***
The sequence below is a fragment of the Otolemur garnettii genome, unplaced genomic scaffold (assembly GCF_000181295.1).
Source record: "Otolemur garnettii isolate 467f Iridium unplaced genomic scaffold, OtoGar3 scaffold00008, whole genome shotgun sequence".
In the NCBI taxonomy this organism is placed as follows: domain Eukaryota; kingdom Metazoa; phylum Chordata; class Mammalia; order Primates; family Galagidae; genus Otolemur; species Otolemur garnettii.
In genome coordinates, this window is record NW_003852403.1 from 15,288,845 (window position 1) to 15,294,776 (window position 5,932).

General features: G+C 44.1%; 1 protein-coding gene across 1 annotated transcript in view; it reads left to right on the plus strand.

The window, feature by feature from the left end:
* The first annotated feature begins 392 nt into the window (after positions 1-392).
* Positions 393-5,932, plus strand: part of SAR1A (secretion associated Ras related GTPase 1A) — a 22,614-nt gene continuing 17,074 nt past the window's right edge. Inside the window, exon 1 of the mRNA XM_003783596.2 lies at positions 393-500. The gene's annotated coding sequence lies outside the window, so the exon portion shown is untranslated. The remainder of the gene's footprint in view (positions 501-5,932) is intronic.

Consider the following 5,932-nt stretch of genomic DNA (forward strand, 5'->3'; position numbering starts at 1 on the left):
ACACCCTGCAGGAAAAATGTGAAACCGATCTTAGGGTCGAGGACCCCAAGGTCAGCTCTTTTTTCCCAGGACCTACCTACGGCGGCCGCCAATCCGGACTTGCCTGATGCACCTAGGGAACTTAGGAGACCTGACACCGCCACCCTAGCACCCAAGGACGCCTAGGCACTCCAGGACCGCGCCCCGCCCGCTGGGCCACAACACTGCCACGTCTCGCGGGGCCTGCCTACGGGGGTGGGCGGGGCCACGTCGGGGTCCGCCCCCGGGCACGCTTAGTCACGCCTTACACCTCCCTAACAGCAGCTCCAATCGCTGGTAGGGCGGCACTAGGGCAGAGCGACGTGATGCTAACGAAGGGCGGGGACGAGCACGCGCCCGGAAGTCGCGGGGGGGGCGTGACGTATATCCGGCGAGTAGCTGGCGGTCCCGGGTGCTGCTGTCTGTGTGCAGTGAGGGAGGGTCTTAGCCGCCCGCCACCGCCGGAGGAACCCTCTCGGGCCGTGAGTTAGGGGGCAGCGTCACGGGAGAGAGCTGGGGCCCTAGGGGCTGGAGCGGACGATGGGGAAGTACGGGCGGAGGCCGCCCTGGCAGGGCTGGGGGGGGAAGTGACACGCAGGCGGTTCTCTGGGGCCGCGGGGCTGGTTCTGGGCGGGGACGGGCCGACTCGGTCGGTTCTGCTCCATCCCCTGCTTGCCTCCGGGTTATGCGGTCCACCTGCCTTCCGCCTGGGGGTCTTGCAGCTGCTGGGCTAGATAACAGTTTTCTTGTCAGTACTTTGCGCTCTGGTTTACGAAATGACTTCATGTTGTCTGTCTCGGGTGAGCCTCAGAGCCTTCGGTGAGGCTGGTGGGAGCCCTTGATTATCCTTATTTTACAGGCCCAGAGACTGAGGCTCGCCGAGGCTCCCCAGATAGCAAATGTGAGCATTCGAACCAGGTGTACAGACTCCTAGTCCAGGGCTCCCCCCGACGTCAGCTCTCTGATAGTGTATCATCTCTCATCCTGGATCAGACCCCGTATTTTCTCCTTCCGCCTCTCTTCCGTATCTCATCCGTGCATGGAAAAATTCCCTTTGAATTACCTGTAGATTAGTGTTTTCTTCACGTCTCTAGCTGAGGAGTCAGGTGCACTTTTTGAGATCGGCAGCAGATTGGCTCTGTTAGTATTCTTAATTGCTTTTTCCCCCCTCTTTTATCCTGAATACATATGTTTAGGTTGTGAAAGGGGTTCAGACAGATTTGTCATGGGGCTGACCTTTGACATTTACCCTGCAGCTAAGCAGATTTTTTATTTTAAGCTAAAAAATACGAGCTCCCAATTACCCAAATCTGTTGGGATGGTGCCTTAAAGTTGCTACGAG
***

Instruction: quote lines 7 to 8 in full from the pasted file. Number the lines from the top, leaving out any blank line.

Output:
* The first annotated feature begins 392 nt into the window (after positions 1-392).
* Positions 393-5,932, plus strand: part of SAR1A (secretion associated Ras related GTPase 1A) — a 22,614-nt gene continuing 17,074 nt past the window's right edge. Inside the window, exon 1 of the mRNA XM_003783596.2 lies at positions 393-500. The gene's annotated coding sequence lies outside the window, so the exon portion shown is untranslated. The remainder of the gene's footprint in view (positions 501-5,932) is intronic.